After offering an invocation during the 100 birthday celebration of the Durham Rotary’s first meeting that prayed that “we’d be good stewards of the legacy and continue on with a genuine desire to serve others while remembering that you’re the source of that desire” Chris Combs delivered his Rotary Minute. In his own words:
Please have a seat and continue eating. Guy Solie and Melissa Mills told me that part of doing the Rotary Minute is designed to answer the question, “Why are you here, and what inspires you about Rotary?”
I thought about that question and it took me to the memories of attending the funerals of my grandparents over the last 15 years. What’s vivid to me are the memories of the hundreds of people who came into the churches and into the funeral homes to pay their respects.
I caught a glimpse into the impact that they had had on their neighbors in the towns of Carr Creek, KY and Roanoke, VA.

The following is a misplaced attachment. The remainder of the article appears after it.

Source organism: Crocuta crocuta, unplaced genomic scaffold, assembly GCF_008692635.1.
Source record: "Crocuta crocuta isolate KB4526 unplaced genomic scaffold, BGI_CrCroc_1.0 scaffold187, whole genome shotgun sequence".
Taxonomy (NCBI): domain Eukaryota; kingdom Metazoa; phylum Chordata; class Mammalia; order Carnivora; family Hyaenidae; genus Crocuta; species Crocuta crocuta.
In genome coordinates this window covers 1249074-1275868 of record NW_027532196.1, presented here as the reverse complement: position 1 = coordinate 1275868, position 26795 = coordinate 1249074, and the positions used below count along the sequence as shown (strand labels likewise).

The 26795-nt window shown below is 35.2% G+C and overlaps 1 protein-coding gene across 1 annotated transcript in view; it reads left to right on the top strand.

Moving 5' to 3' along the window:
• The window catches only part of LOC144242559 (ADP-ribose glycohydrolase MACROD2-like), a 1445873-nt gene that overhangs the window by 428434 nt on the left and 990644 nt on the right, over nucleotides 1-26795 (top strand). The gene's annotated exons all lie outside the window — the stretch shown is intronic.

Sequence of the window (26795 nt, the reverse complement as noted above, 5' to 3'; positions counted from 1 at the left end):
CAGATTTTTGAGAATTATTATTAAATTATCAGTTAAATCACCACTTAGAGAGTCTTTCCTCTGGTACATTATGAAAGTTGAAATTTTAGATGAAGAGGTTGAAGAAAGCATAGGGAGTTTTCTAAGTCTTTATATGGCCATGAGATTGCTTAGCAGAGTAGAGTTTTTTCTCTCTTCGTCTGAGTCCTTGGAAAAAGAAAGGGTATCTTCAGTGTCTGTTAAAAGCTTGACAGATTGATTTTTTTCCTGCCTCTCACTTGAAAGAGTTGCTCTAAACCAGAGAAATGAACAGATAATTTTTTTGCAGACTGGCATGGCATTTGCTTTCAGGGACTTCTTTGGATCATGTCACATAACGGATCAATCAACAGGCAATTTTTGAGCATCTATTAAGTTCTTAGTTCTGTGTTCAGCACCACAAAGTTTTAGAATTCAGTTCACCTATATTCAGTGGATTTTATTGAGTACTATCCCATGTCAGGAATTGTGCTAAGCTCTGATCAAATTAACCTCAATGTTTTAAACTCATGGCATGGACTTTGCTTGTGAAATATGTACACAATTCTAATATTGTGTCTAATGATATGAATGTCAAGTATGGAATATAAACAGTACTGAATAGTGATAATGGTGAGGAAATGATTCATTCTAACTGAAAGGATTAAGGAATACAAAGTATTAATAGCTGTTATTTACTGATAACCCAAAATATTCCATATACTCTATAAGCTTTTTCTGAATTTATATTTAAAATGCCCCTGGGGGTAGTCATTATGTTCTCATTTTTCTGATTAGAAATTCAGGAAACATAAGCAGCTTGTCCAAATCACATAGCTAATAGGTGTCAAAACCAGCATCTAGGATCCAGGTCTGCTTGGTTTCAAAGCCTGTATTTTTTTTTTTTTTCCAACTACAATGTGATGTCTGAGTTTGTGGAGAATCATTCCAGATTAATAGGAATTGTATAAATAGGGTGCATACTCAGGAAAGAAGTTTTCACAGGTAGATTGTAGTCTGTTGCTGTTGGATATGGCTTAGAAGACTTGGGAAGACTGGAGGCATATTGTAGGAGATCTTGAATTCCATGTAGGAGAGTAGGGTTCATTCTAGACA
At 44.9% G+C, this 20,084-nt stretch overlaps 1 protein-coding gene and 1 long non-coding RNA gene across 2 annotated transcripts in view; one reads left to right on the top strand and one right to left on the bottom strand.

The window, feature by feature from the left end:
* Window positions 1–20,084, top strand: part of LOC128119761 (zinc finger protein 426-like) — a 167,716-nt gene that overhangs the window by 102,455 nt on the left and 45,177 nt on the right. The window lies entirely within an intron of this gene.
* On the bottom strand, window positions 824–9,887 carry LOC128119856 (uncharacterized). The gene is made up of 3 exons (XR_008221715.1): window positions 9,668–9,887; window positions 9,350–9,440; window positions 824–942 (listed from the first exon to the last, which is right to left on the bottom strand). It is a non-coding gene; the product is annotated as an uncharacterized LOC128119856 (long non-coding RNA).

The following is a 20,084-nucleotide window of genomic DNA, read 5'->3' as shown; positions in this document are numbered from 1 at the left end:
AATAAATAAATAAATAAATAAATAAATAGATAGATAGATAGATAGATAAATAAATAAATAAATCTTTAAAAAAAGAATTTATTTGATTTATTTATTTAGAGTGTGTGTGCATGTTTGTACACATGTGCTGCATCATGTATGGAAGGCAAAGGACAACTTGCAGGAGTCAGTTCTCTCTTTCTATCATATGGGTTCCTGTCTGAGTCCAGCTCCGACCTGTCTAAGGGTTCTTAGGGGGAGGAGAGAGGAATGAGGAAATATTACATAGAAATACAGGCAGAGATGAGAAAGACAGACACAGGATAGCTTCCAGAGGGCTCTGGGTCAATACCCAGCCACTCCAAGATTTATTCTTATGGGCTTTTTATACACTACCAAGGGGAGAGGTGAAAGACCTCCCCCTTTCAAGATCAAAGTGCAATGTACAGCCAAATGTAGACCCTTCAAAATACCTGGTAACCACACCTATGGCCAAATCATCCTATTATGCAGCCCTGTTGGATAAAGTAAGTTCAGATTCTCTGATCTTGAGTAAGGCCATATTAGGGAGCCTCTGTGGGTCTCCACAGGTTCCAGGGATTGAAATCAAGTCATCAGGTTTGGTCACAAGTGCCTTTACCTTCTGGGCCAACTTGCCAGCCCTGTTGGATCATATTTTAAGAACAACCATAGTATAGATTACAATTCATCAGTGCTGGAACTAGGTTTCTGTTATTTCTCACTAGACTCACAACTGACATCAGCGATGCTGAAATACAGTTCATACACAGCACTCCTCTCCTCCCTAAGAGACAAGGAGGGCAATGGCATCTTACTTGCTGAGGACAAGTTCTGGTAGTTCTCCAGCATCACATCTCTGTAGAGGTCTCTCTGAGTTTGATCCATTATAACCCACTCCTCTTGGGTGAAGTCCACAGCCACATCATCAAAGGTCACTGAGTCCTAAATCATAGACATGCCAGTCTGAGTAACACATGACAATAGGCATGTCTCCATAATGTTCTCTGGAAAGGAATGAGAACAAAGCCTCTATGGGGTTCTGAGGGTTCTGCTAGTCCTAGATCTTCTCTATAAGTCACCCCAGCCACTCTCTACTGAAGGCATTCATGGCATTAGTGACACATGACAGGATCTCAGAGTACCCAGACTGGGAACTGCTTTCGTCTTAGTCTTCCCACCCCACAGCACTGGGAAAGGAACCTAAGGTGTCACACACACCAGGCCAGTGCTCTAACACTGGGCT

I heard from the students that they had taught who went on to earn the first college degree that their families had ever seen. I listened to the basketball players my grandfather coached who didn’t know their own dads, so they looked to him for direction and guidance. Service above self.
I was reminded of how, shortly after they were married, both of my grandfathers left their brides to put themselves in harm’s way so they could fight the Nazis and the fear that Morton Combs felt as he rode across the English Channel towards Normandy during the great invasion on D-Day + 1. Service above self.
I heard about how, after the war, during times of peace my mother’s father, Sam McNeil, consistently carved out time to stay involved in the community despite just launching his small business. Service above self.
I rode down the street named after him in Roanoke for his civic efforts in founding Blue Ridge Public Television to advance education, the years he spent on the school board in Roanoke, and his years as a Rotarian. I listened to his friends recall his efforts towards founding a chapter of the Fellowship of Christian Athletes in the 1960s.
I’m proud to be in this club to honor what they stood for throughout their lives so I’m glad that I got to share this with you today on the day that we’re honoring what was started here in Durham 100 years ago.